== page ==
In 1962, Hollis Mason, the retired super hero Nite-Owl, is preparing to release a tell-all autobiography which would shock the world, revealing the dark secrets hidden by their shiny, happy mystery men. The team’s former agent, Larry Schexnayder, former husband of the Silk Spectre tries to talk him out of it, but he’s determined.
He flashes back to the late 1930s, after he’d just begun his secret career as a super hero, when he spotted an ad placed in the papers, calling all mystery men to meet at the base established by Captain Metropolis. His successful activities distinguish him from the pack of American Idol-esque rejects that turn up. He then recaps their first adventure, which they badly botch, yet Captain Metropolis and Larry spin it for the press. Hollis fully expects for the truth to come out, but the public eats them up and fully embraces the team.
The manipulation continues after Silhouette suggest they help her in her child pornography investigation, which Larry dismisses because it’s too dark and he doesn’t want the public associating darkness with the team. After the meeting, she departs in a huff. Nite-Owl goes after her, but she dismisses him and tells him to go have a beer with the others, but he, like she, is actually in the hero business to help people and he along with Moth Man accompany her on her mission.
We get further establishment of the sexual relationship between Captain Metropolis and Hooded Justice, with Larry suggesting Silk Spectre appear in public to be involved with Hooded Justice. There are also innuendos regarding Silhouette’s lesbian status.
This chapter closes on a dark note, cutting before a boy being kidnapped from the circus, Silhouette and the others’ search for the missing boy and Hooded Justice’s penchant for rough sex.
It’s really interesting how this book, based on a graphic novel from the 1980s, set in the 1930s and 40s still manages to seem perfectly suited for today. I mentioned the American Idol-like auditions, with ridiculously un-super fame whores showing up just to be famous. There’s the exploration of Larry’s manipulation of the media, flat out lying and covering up the team’s darker aspects. In the 1960s, the idea of a scandalous tell-all book certainly still resonates in today’s TMZ/Perez Hilton/E! News etc. society.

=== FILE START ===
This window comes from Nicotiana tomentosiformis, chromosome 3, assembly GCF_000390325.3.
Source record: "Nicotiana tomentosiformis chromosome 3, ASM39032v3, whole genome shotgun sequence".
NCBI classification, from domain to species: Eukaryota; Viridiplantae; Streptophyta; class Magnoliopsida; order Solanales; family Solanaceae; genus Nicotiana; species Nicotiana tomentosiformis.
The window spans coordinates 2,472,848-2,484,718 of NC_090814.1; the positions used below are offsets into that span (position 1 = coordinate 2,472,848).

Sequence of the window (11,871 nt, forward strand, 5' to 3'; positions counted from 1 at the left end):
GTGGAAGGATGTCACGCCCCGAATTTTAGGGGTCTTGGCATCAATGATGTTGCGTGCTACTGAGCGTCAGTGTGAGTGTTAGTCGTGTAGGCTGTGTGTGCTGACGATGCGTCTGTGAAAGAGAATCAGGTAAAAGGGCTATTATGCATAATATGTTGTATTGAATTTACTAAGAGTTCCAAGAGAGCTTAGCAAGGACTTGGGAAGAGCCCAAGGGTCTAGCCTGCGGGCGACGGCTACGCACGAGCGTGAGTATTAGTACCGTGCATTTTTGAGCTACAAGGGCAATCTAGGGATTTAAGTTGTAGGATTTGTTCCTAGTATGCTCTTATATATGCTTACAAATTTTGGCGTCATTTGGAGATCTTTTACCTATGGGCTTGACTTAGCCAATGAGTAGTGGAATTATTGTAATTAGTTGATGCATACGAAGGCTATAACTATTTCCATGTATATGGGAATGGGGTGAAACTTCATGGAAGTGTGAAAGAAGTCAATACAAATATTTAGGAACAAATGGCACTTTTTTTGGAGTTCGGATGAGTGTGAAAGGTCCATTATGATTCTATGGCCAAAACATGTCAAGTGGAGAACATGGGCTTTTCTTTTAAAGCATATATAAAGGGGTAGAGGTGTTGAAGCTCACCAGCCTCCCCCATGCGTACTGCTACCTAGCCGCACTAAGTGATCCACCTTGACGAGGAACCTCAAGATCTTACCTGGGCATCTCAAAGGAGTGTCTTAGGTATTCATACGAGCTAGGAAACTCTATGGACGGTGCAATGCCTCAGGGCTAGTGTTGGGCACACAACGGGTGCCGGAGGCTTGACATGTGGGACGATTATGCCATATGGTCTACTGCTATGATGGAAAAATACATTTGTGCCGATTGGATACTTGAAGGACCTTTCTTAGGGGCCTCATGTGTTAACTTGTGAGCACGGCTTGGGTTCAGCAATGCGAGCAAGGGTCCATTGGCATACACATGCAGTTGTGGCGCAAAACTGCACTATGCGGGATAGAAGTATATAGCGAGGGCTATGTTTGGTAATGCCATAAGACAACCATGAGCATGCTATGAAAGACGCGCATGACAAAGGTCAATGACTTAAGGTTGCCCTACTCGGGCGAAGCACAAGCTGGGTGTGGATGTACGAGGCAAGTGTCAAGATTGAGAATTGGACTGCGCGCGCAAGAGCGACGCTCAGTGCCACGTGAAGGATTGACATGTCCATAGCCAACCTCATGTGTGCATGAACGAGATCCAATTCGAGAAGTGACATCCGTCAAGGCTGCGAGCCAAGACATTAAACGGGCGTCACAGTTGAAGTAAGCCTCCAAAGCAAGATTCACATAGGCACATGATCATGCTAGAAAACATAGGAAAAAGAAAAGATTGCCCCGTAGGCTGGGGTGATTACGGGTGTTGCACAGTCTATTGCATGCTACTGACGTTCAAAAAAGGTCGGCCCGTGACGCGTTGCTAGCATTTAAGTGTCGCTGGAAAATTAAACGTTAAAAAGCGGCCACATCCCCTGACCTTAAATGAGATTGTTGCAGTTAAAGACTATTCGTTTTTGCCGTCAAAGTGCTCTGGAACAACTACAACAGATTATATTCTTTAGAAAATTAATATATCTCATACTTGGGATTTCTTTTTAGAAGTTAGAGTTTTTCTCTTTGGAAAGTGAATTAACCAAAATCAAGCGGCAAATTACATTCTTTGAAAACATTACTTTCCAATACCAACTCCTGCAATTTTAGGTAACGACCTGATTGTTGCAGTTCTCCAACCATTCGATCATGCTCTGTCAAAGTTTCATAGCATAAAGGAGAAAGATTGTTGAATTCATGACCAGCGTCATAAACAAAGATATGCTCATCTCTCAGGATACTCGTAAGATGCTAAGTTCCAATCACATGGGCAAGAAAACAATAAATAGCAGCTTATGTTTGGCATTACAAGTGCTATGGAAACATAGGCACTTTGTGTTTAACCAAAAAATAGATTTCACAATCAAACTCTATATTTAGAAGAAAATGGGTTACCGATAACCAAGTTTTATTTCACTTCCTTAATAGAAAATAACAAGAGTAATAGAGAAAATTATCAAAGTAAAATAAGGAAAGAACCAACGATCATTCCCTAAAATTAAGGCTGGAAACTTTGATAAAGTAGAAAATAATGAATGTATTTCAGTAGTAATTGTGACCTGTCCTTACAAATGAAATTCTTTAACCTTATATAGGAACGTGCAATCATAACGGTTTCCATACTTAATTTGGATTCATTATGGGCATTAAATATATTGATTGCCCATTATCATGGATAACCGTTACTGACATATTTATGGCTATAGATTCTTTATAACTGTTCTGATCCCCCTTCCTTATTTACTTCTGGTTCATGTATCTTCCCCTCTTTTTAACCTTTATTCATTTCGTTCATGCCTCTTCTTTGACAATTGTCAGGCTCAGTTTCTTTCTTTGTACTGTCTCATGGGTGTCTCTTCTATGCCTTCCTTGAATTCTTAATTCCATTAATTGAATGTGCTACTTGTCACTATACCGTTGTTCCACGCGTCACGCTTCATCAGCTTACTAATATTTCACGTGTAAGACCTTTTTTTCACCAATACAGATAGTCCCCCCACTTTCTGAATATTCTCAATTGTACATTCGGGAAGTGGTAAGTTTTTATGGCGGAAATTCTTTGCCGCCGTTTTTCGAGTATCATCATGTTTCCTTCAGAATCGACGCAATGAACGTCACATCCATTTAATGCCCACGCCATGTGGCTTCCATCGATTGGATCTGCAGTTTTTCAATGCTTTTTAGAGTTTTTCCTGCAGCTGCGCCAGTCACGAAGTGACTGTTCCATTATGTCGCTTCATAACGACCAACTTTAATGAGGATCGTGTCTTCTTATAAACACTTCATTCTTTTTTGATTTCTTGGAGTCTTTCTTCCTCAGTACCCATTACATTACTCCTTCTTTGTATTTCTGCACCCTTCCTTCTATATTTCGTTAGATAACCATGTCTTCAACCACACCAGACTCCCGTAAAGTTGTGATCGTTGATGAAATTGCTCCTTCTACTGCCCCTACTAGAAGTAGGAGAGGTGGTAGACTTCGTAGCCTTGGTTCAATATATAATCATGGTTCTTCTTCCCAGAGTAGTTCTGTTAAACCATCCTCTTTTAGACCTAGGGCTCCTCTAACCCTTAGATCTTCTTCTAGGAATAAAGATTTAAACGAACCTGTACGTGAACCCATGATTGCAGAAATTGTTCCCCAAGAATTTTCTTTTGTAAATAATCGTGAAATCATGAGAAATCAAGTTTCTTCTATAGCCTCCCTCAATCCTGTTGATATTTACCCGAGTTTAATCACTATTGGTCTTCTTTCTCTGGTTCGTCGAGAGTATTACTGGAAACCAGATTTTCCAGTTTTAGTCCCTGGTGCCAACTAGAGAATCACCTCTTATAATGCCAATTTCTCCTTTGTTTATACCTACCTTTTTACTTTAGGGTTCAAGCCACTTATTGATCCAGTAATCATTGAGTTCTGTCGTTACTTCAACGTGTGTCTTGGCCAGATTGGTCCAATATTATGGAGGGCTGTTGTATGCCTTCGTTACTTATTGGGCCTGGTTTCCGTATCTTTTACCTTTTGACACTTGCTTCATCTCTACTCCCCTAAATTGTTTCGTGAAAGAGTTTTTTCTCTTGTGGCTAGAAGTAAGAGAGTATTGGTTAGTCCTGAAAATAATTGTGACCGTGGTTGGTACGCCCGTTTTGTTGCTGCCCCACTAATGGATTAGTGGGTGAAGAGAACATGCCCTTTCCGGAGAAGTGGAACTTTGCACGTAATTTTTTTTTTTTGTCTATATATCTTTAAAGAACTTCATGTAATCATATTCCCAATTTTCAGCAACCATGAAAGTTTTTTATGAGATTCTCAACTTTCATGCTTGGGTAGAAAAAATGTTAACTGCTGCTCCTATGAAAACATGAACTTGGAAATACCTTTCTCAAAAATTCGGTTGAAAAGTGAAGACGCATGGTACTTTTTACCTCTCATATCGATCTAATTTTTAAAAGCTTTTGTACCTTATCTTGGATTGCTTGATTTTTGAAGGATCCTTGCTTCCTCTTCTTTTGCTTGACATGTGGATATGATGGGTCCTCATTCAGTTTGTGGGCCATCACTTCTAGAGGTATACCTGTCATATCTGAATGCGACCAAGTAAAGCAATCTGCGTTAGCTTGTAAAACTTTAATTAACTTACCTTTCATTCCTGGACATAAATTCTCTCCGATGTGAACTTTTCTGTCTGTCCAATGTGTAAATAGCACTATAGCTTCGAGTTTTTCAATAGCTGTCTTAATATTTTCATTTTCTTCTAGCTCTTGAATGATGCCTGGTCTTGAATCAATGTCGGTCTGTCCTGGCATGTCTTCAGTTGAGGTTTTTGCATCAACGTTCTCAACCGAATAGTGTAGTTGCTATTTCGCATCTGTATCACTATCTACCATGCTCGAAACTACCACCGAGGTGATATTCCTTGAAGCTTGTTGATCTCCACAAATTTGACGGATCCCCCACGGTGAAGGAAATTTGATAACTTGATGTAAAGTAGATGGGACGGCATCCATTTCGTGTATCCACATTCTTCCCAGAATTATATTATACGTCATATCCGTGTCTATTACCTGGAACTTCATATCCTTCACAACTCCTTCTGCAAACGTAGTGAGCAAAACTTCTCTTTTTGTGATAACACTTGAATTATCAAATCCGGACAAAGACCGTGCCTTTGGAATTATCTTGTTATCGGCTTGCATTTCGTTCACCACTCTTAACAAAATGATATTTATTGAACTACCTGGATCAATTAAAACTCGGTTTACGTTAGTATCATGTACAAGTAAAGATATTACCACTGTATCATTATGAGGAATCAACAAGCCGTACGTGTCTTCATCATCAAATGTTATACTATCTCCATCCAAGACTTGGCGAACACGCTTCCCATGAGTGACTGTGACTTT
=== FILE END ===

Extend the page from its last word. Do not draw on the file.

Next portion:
There’s also the fascinating exploration of what makes each hero tick. The Comedian asks when they get their cut of all the money they are bringing in. Dollar Bill can’t do his assigned patrol because he has to work at the bank, seeing as how he is a paid mascot. Nite-Owl and Silhouette are part of the team because they actually think that as a whole they can accomplish real good; an idea which may ultimately prove false.
Writer/artist Darwyn Cooke manages to craft something nostalgic yet modern. That’s nothing new and proves again that no other creator would suit this book the way he does. It’s smart. It balances humor and extreme darkness. And it’s unapologetic. The characters are human. They have flaws… loads of them and those aren’t hidden or white-washed. They’re practically celebrated.
There were rumors of a ‘Minutemen’ movie back before ‘Watchmen’ underperformed at the box office. At the time, I was appalled at the idea. But if it can be as good as this, I’d be all for it!
BEFORE WATCHMEN: MINUTEMEN #2
Writer, Artist and Cover – Darwyn Cooke